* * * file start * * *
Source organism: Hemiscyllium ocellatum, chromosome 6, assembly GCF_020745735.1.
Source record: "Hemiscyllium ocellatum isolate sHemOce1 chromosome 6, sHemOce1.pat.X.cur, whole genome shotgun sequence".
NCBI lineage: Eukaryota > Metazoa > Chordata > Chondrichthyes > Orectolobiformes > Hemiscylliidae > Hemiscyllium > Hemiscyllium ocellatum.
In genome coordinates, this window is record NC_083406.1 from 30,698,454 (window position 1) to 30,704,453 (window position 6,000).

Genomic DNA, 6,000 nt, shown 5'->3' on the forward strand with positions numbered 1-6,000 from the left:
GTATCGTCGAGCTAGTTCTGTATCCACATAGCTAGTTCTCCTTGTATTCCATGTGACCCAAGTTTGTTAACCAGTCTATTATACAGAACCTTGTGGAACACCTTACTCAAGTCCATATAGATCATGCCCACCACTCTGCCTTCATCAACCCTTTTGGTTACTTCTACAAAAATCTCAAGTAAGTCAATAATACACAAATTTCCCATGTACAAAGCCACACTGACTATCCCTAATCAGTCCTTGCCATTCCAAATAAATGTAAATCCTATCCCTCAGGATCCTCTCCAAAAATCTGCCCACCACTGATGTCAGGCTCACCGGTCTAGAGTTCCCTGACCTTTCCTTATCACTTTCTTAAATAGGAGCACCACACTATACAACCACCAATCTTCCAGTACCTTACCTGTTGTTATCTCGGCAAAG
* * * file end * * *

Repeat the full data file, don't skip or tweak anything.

Source organism: Hemiscyllium ocellatum, chromosome 6, assembly GCF_020745735.1.
Source record: "Hemiscyllium ocellatum isolate sHemOce1 chromosome 6, sHemOce1.pat.X.cur, whole genome shotgun sequence".
NCBI lineage: Eukaryota > Metazoa > Chordata > Chondrichthyes > Orectolobiformes > Hemiscylliidae > Hemiscyllium > Hemiscyllium ocellatum.
In genome coordinates, this window is record NC_083406.1 from 30,698,454 (window position 1) to 30,704,453 (window position 6,000).

Genomic DNA, 6,000 nt, shown 5'->3' on the forward strand with positions numbered 1-6,000 from the left:
GTATCGTCGAGCTAGTTCTGTATCCACATAGCTAGTTCTCCTTGTATTCCATGTGACCCAAGTTTGTTAACCAGTCTATTATACAGAACCTTGTGGAACACCTTACTCAAGTCCATATAGATCATGCCCACCACTCTGCCTTCATCAACCCTTTTGGTTACTTCTACAAAAATCTCAAGTAAGTCAATAATACACAAATTTCCCATGTACAAAGCCACACTGACTATCCCTAATCAGTCCTTGCCATTCCAAATAAATGTAAATCCTATCCCTCAGGATCCTCTCCAAAAATCTGCCCACCACTGATGTCAGGCTCACCGGTCTAGAGTTCCCTGACCTTTCCTTATCACTTTCTTAAATAGGAGCACCACACTATACAACCACCAATCTTCCAGTACCTTACCTGTTGTTATCTCGGCAAAG